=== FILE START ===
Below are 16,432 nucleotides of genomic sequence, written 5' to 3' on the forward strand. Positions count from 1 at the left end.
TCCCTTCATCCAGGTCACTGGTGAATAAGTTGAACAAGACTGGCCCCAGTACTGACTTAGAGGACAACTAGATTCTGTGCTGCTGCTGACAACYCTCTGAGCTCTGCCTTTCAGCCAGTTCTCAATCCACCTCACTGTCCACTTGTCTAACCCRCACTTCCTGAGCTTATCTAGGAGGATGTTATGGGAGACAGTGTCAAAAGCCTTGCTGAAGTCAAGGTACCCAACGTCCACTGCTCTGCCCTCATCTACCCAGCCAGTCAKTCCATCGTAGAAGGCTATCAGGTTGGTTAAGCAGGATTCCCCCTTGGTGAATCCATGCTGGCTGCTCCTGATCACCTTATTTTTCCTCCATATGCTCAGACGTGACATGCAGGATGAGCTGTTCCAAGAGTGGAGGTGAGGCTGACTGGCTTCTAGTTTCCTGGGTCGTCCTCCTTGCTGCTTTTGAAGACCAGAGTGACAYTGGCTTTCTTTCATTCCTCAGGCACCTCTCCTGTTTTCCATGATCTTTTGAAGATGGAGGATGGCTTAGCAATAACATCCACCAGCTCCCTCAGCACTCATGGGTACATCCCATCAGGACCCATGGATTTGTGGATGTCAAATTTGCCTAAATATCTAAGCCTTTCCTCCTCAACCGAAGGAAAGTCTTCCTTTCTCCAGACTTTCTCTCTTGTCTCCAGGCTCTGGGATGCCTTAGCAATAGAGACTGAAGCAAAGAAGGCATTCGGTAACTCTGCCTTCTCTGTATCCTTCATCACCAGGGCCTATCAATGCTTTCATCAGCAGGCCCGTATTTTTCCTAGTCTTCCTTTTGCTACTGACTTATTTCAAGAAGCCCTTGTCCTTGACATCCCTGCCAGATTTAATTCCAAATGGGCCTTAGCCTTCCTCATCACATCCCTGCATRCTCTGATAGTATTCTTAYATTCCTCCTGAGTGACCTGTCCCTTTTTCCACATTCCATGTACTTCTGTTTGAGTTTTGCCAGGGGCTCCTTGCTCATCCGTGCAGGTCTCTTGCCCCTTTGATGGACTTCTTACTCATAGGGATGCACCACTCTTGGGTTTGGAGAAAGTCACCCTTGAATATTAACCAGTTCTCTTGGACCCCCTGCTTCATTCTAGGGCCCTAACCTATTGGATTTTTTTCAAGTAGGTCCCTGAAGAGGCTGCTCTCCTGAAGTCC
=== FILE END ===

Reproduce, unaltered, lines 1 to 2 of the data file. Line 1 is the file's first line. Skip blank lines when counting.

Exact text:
Below are 16,432 nucleotides of genomic sequence, written 5' to 3' on the forward strand. Positions count from 1 at the left end.
TCCCTTCATCCAGGTCACTGGTGAATAAGTTGAACAAGACTGGCCCCAGTACTGACTTAGAGGACAACTAGATTCTGTGCTGCTGCTGACAACYCTCTGAGCTCTGCCTTTCAGCCAGTTCTCAATCCACCTCACTGTCCACTTGTCTAACCCRCACTTCCTGAGCTTATCTAGGAGGATGTTATGGGAGACAGTGTCAAAAGCCTTGCTGAAGTCAAGGTACCCAACGTCCACTGCTCTGCCCTCATCTACCCAGCCAGTCAKTCCATCGTAGAAGGCTATCAGGTTGGTTAAGCAGGATTCCCCCTTGGTGAATCCATGCTGGCTGCTCCTGATCACCTTATTTTTCCTCCATATGCTCAGACGTGACATGCAGGATGAGCTGTTCCAAGAGTGGAGGTGAGGCTGACTGGCTTCTAGTTTCCTGGGTCGTCCTCCTTGCTGCTTTTGAAGACCAGAGTGACAYTGGCTTTCTTTCATTCCTCAGGCACCTCTCCTGTTTTCCATGATCTTTTGAAGATGGAGGATGGCTTAGCAATAACATCCACCAGCTCCCTCAGCACTCATGGGTACATCCCATCAGGACCCATGGATTTGTGGATGTCAAATTTGCCTAAATATCTAAGCCTTTCCTCCTCAACCGAAGGAAAGTCTTCCTTTCTCCAGACTTTCTCTCTTGTCTCCAGGCTCTGGGATGCCTTAGCAATAGAGACTGAAGCAAAGAAGGCATTCGGTAACTCTGCCTTCTCTGTATCCTTCATCACCAGGGCCTATCAATGCTTTCATCAGCAGGCCCGTATTTTTCCTAGTCTTCCTTTTGCTACTGACTTATTTCAAGAAGCCCTTGTCCTTGACATCCCTGCCAGATTTAATTCCAAATGGGCCTTAGCCTTCCTCATCACATCCCTGCATRCTCTGATAGTATTCTTAYATTCCTCCTGAGTGACCTGTCCCTTTTTCCACATTCCATGTACTTCTGTTTGAGTTTTGCCAGGGGCTCCTTGCTCATCCGTGCAGGTCTCTTGCCCCTTTGATGGACTTCTTACTCATAGGGATGCACCACTCTTGGGTTTGGAGAAAGTCACCCTTGAATATTAACCAGTTCTCTTGGACCCCCTGCTTCATTCTAGGGCCCTAACCTATTGGATTTTTTTCAAGTAGGTCCCTGAAGAGGCTGCTCTCCTGAAGTCC